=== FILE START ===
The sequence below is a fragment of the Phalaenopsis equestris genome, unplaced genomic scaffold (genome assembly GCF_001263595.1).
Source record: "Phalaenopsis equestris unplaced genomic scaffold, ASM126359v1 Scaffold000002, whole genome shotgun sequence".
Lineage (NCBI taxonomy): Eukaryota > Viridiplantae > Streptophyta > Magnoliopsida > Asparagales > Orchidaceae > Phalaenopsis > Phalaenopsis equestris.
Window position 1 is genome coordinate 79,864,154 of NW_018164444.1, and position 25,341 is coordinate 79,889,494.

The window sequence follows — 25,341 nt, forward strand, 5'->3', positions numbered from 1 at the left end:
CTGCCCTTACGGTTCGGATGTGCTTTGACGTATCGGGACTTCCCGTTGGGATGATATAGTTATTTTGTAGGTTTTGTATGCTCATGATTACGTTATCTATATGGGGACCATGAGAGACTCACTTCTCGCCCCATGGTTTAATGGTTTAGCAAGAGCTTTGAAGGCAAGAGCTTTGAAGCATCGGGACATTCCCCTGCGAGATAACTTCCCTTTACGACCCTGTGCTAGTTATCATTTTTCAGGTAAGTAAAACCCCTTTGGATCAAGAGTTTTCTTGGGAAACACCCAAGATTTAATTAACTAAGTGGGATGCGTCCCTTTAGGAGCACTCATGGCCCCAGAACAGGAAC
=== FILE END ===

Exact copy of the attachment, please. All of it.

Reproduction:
The sequence below is a fragment of the Phalaenopsis equestris genome, unplaced genomic scaffold (genome assembly GCF_001263595.1).
Source record: "Phalaenopsis equestris unplaced genomic scaffold, ASM126359v1 Scaffold000002, whole genome shotgun sequence".
Lineage (NCBI taxonomy): Eukaryota > Viridiplantae > Streptophyta > Magnoliopsida > Asparagales > Orchidaceae > Phalaenopsis > Phalaenopsis equestris.
Window position 1 is genome coordinate 79,864,154 of NW_018164444.1, and position 25,341 is coordinate 79,889,494.

The window sequence follows — 25,341 nt, forward strand, 5'->3', positions numbered from 1 at the left end:
CTGCCCTTACGGTTCGGATGTGCTTTGACGTATCGGGACTTCCCGTTGGGATGATATAGTTATTTTGTAGGTTTTGTATGCTCATGATTACGTTATCTATATGGGGACCATGAGAGACTCACTTCTCGCCCCATGGTTTAATGGTTTAGCAAGAGCTTTGAAGGCAAGAGCTTTGAAGCATCGGGACATTCCCCTGCGAGATAACTTCCCTTTACGACCCTGTGCTAGTTATCATTTTTCAGGTAAGTAAAACCCCTTTGGATCAAGAGTTTTCTTGGGAAACACCCAAGATTTAATTAACTAAGTGGGATGCGTCCCTTTAGGAGCACTCATGGCCCCAGAACAGGAAC